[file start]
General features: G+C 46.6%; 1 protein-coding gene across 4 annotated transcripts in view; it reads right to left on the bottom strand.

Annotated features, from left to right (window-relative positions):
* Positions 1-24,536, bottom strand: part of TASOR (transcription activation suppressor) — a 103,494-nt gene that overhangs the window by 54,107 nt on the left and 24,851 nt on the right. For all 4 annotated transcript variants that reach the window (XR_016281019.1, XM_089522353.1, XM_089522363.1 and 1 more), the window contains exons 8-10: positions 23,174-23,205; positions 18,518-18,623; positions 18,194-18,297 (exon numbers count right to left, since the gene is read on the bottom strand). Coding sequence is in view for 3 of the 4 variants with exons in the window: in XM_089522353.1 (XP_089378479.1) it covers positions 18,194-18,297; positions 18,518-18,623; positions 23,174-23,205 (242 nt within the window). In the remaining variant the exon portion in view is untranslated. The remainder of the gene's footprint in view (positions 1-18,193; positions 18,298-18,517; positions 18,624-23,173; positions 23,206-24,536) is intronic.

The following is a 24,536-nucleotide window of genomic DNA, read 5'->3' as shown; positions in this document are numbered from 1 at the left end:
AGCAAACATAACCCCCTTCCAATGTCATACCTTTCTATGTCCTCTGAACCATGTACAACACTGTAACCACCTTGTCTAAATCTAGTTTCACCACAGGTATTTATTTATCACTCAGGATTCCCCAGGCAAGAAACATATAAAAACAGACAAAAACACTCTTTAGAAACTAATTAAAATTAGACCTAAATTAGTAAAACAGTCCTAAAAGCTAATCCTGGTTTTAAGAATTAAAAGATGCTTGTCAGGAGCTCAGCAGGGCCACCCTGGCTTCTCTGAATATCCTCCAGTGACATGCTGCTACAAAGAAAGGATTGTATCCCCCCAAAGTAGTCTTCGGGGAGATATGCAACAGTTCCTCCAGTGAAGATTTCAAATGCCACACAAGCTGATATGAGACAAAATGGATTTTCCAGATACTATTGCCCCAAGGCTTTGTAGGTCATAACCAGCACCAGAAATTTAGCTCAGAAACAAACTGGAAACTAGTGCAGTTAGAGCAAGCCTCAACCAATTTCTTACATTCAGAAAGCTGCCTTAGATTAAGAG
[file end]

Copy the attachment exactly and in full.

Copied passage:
General features: G+C 46.6%; 1 protein-coding gene across 4 annotated transcripts in view; it reads right to left on the bottom strand.

Annotated features, from left to right (window-relative positions):
* Positions 1-24,536, bottom strand: part of TASOR (transcription activation suppressor) — a 103,494-nt gene that overhangs the window by 54,107 nt on the left and 24,851 nt on the right. For all 4 annotated transcript variants that reach the window (XR_016281019.1, XM_089522353.1, XM_089522363.1 and 1 more), the window contains exons 8-10: positions 23,174-23,205; positions 18,518-18,623; positions 18,194-18,297 (exon numbers count right to left, since the gene is read on the bottom strand). Coding sequence is in view for 3 of the 4 variants with exons in the window: in XM_089522353.1 (XP_089378479.1) it covers positions 18,194-18,297; positions 18,518-18,623; positions 23,174-23,205 (242 nt within the window). In the remaining variant the exon portion in view is untranslated. The remainder of the gene's footprint in view (positions 1-18,193; positions 18,298-18,517; positions 18,624-23,173; positions 23,206-24,536) is intronic.

The following is a 24,536-nucleotide window of genomic DNA, read 5'->3' as shown; positions in this document are numbered from 1 at the left end:
AGCAAACATAACCCCCTTCCAATGTCATACCTTTCTATGTCCTCTGAACCATGTACAACACTGTAACCACCTTGTCTAAATCTAGTTTCACCACAGGTATTTATTTATCACTCAGGATTCCCCAGGCAAGAAACATATAAAAACAGACAAAAACACTCTTTAGAAACTAATTAAAATTAGACCTAAATTAGTAAAACAGTCCTAAAAGCTAATCCTGGTTTTAAGAATTAAAAGATGCTTGTCAGGAGCTCAGCAGGGCCACCCTGGCTTCTCTGAATATCCTCCAGTGACATGCTGCTACAAAGAAAGGATTGTATCCCCCCAAAGTAGTCTTCGGGGAGATATGCAACAGTTCCTCCAGTGAAGATTTCAAATGCCACACAAGCTGATATGAGACAAAATGGATTTTCCAGATACTATTGCCCCAAGGCTTTGTAGGTCATAACCAGCACCAGAAATTTAGCTCAGAAACAAACTGGAAACTAGTGCAGTTAGAGCAAGCCTCAACCAATTTCTTACATTCAGAAAGCTGCCTTAGATTAAGAG